Over at OTB I tackle a new lawsuit seeking to strike down Alabama’s 108-year-old state constitution on the basis of vote fraud.
As an aside, it’s only when I dragged out my copy of Key this afternoon that I remembered how much I missed teaching this stuff.
Rick Cleveland points out that the SEC apparently uses a different definition for “indisputable” than the rest of humanity—not that we should have expected the competence of SEC replay officials to exceed the legendary incompetence of its on-field officials in the first place.
Mobile’s Fox affiliate needs to boost its digital signal—it’s the only channel I can’t get indoors at the hotel. And, of course, it’s also the only one I want to watch tonight…
My quick assessment of the winners and losers from Nick Saban's acceptance of the Alabama head coaching job:
Winner: Nick Saban. $32 million over eight years, guaranteed, is hardly chump change. Particularly in Tuscaloosa.
Loser: families of Alabama recruits. $32 million over eight years, guaranteed, is hardly chump change. Look for a downgrade from Cadillac Escalades to Honda Pilots for recruits.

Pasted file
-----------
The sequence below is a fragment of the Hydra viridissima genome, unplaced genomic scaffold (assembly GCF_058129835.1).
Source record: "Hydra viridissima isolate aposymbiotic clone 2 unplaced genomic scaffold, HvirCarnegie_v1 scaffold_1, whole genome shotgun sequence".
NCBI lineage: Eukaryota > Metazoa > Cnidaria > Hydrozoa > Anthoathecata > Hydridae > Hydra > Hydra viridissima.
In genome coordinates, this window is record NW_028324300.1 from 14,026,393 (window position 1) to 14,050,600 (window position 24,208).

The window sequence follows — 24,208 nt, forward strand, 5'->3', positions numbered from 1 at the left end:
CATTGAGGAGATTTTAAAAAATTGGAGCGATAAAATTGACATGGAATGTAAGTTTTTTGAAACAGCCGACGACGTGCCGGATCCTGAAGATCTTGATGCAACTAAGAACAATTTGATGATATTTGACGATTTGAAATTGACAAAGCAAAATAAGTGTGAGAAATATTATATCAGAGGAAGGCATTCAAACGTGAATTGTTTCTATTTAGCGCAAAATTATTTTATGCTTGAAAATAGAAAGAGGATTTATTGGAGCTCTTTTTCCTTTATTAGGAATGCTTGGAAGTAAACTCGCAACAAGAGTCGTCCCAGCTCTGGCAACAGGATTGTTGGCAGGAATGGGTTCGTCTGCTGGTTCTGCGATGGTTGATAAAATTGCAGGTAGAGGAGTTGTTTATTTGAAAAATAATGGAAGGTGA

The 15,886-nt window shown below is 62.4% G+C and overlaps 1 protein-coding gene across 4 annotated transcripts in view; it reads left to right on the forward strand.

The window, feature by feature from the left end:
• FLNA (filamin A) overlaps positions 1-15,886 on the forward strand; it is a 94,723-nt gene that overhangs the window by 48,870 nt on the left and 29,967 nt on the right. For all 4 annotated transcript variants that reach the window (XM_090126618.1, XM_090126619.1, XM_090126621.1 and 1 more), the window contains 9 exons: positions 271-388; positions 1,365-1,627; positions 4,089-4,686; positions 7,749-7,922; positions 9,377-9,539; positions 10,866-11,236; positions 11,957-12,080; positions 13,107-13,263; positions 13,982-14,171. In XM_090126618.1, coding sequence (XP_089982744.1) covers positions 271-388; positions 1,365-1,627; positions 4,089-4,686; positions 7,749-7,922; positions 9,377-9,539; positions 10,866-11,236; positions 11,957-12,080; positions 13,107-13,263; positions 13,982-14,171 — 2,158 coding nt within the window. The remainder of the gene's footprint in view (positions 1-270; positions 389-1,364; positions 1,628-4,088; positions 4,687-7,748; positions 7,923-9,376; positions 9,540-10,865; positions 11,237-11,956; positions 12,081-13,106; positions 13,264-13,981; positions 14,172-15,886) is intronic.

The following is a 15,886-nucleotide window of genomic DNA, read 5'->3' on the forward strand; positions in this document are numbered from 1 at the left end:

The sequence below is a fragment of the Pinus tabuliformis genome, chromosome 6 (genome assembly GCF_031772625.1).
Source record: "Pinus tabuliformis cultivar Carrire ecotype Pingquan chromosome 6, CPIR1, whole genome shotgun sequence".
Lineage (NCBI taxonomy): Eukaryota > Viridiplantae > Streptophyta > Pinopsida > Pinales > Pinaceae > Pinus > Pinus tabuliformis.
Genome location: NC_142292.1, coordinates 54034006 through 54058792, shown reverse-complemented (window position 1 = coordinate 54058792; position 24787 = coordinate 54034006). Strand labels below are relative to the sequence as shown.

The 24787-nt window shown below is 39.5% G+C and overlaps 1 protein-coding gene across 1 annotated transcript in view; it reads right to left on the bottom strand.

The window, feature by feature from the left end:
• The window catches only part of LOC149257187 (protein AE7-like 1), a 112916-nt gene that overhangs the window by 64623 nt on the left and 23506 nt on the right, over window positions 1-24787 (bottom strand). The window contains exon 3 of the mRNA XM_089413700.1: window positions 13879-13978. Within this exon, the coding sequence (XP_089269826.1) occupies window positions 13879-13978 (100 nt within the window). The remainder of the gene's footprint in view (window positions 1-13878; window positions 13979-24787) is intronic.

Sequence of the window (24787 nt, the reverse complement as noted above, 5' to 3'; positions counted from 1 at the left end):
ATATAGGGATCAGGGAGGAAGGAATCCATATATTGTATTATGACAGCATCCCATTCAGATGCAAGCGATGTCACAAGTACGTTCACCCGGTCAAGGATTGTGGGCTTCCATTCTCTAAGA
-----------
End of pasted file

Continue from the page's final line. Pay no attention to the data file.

Winner: The SEC West. Saban brings a high profile to a division currently only notable for the novelty of its coaches (Croom, Orgeron) or the novelty of their leadership structure (Arkansas, seemingly now run by the Springdale High School PTA instead of Houston Nutt).
Loser: LSU and Les Miles. Way to get upstaged the day of your last conceivable BCS bowl under Les Miles.
Winner: Alabama high school football players. Your options are now significantly upgraded over Tommy Tuberville and Sly Croom and UAB's coach of the week.
Loser: Sly Croom. Increased probability of playing on Sundays in 3-5 years or playing for a black coach. You do the math. Plus Saban has his dream job for the rest of Croom's likely career.
Winner: Ed Orgeron. Doesn't compete with Alabama for many recruits, and now has a new chip to play with Louisiana kids: the Les Miles death watch.
Great, another game the Rebels could have won if they’d just played a little better down the stretch. This trend is starting to get annoying—and I’m probably more annoyed at the outcome of this game because it wasn’t a blowout like I expected it to be.
Ole Miss–Alabama will be on national TV this Saturday on CBS (presumably in glorious 1080i HD). My inner cheapskate is happy, but the part of my brain that is aware of the Rebels’ abysmal record in Tuscaloosa isn’t—even though Alabama’s record this season isn’t that great in league play either.